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Central Surgical Association

49th Annual Meeting

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The Effects of Prolonged Allograft Ischemic Times on Outcomes in Bilateral Lung Transplantation
Alfred J. Casillan1, Alice L. Zhou1, Eric W. Etchill1, Jinny S. Ha1, Pali Shah2, Christian A. Merlo2, *Errol L. Bush1
1Surgery, Johns Hopkins Hospital, Baltimore, Maryland, United States, 2Medicine, Johns Hopkins Hospital, Baltimore, Maryland, United States

Objective: Historically, there has been a 6-hr ischemic time limit for lung allografts. New lung allocation rules broaden geographic sharing and will make prolonged ischemic times more commonplace. Despite this, few studies report the outcomes of ischemic periods >6 hrs, and it is not known whether extending ischemic times further, potentially to ≥10 hrs, is appropriate. This study examined the collective U.S. experience with extending ischemic times, including ≥10 hrs, during bilateral lung transplantation (LTX).

Methods: Adult bilateral LTX cases since 2005 were retrospectively examined in the United Network for Organ Sharing database. Multiorgan transplants, redo lung transplants, and ex vivo lung perfusion cases were excluded. Cases were grouped as having standard (<6 hrs), moderate (6-10 hrs), or long (≥10 hrs) ischemic times. Primary outcomes included mortality, intubation at 72 hrs after surgery, and the need for extracorporeal membrane oxygenation (ECMO) in the first 72 hrs after surgery. Secondary outcomes included acute rejection, postoperative dialysis, and hospital length of stay. Pairwise analysis using Bonferroni-adjusted comparisons and multivariable logistic regressions were used to assess the primary outcomes.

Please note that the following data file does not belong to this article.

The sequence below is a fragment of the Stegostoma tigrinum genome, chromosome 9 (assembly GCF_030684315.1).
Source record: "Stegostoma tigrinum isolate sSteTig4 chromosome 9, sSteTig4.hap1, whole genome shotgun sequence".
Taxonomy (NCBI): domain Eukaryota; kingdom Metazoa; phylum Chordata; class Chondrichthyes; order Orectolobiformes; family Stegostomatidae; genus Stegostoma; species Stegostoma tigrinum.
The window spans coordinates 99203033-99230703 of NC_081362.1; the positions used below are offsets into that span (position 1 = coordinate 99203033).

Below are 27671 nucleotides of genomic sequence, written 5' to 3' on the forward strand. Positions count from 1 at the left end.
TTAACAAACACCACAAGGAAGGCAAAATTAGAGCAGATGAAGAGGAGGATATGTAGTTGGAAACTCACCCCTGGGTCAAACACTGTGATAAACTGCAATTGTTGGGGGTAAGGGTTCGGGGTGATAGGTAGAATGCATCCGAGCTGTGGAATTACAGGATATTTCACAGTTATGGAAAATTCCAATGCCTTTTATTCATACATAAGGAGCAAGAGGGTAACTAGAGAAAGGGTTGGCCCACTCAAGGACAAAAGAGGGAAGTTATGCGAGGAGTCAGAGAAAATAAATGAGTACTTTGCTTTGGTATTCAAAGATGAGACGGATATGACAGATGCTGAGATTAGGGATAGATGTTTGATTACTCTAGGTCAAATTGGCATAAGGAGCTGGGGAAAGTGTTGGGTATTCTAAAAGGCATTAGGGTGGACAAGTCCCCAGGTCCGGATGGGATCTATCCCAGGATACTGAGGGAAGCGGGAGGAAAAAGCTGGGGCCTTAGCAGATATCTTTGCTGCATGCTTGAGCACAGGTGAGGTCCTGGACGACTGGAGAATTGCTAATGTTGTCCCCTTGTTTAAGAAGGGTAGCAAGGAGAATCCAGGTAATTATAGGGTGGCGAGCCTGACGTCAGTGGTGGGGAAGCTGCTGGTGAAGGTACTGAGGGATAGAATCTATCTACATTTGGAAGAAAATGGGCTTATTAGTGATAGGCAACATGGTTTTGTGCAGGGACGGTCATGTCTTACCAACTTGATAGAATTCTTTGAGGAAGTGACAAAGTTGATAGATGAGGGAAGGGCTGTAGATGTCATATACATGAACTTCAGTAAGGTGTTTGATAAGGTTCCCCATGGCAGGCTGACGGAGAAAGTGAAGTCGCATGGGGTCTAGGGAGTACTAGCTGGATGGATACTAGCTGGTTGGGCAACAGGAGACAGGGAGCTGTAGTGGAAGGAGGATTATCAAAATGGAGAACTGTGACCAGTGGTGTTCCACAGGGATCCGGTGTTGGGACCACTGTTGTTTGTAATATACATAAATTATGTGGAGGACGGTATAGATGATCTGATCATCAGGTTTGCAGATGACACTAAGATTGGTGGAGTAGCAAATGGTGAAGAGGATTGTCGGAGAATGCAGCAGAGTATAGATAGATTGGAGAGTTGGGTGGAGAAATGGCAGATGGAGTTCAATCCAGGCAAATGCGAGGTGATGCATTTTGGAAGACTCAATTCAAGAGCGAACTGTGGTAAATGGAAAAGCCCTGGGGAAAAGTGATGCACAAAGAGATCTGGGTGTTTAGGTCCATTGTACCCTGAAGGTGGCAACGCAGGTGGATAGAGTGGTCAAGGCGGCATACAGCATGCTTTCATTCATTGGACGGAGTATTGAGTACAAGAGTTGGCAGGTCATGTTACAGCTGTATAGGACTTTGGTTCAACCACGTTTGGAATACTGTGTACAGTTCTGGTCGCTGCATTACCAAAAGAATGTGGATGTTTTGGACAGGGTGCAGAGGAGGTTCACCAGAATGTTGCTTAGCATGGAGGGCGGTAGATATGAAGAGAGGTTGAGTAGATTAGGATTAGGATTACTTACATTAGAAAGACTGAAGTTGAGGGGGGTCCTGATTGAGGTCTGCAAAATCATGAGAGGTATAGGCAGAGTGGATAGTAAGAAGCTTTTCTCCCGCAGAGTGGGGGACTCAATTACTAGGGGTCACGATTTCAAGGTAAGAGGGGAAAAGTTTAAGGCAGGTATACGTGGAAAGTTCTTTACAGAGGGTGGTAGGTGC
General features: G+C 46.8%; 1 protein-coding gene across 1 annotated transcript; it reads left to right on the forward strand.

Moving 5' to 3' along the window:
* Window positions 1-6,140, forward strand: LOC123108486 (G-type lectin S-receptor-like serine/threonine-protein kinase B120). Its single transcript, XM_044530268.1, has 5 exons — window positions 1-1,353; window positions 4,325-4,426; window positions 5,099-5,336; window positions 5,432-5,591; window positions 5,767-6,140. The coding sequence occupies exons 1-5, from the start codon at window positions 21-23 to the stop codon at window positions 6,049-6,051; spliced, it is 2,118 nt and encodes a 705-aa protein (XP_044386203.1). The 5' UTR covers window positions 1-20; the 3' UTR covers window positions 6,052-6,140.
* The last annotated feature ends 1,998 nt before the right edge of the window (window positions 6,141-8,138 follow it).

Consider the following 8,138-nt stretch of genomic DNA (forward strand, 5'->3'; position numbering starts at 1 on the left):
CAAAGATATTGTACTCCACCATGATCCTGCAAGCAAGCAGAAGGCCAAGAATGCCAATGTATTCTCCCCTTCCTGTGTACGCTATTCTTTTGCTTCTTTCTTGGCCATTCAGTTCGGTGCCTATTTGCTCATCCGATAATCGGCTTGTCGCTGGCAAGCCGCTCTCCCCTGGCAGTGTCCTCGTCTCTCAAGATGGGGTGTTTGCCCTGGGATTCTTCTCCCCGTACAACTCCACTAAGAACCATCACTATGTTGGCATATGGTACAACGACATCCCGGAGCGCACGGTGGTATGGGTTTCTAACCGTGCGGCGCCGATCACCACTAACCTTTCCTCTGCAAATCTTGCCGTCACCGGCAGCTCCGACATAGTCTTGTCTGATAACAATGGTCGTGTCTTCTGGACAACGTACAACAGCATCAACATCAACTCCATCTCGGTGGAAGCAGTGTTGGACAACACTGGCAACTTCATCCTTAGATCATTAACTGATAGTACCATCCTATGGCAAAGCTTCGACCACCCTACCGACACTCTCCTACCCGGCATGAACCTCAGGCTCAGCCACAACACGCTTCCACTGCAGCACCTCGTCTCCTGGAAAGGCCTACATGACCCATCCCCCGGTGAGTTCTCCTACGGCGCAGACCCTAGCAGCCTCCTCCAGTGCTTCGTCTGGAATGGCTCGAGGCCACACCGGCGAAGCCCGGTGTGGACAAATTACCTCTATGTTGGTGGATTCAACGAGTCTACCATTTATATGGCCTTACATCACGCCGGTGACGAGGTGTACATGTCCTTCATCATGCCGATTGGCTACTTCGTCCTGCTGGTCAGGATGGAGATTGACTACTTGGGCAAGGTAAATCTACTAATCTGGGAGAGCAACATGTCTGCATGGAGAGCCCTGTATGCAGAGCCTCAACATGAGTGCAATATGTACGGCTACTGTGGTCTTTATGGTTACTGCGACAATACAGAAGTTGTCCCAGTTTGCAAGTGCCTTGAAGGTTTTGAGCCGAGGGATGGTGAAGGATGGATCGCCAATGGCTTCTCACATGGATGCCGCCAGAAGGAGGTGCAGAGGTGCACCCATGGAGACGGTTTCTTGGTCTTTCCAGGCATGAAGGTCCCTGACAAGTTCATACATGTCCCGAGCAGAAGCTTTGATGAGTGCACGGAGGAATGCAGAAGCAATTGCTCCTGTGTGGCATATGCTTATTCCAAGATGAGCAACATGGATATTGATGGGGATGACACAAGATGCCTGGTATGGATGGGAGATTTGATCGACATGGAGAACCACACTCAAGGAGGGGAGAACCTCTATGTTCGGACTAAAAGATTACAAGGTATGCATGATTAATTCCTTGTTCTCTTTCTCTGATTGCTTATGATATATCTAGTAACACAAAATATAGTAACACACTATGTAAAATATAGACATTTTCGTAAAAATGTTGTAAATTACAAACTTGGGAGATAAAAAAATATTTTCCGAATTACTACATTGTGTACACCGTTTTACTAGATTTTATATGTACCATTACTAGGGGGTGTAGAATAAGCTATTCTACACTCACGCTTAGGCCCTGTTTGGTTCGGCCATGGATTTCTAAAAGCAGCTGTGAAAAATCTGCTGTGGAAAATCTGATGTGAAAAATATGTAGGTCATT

Results: Among the 19,624 bilateral LTXs performed, 62.6% of the allografts had standard ischemic times (SIT), 35.9% had moderate ischemic times (MIT), and 1.5% had long ischemic times (LIT). Increased baseline ventilator support (p<0.001) and ECMO support (p<0.001) were seen in the MIT and LIT groups prior to transplantation. MIT and LIT recipients also experienced fewer days on the waiting list (p<0.001). Compared to the standard group, MIT recipients had higher 30-day mortality (3.6% vs 2.6%, p<0.001), 1-year mortality (13.0% vs 10.9%, p<0.001), intubation 72 hrs after surgery (39.8% vs 29.7%, pp<0.001), and need for ECMO within 72 hrs following transplantation (10.0% vs 5.3%, p<0.001). Similarly, LIT recipients demonstrated higher rates of 30-day mortality (7.0% vs 2.6%, p<0.001), 1-year mortality (19.9% vs 10.9%, p<0.001), and intubation (53.3% vs 29.7%, pp<0.001) or ECMO (18.8% vs 5.3%, p<0.001) at 72 hrs compared to SIT recipients. These outcomes persisted even after adjusting for baseline characteristics. Both MIT and LIT cohorts also demonstrated increases in acute rejection, postoperative dialysis, and hospital length of stay (p<0.001 for all secondary outcomes).

Conclusions: New allocation rules will increase allograft ischemic times. While this practice may shorten waiting times and more equitably distribute organs for critically ill recipients, prolonged ischemia results in increased mortality and diminished allograft function, as evidenced by an increased need for intubation and ECMO. The potential risks and benefits of using lung allografts with prolonged ischemic times must be carefully considered prior to their use.


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